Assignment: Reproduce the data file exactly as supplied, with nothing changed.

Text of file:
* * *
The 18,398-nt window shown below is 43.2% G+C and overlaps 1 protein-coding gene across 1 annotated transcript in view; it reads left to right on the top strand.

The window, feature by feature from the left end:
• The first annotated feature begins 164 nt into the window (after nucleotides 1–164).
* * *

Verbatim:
The 18,398-nt window shown below is 43.2% G+C and overlaps 1 protein-coding gene across 1 annotated transcript in view; it reads left to right on the top strand.

The window, feature by feature from the left end:
• The first annotated feature begins 164 nt into the window (after nucleotides 1–164).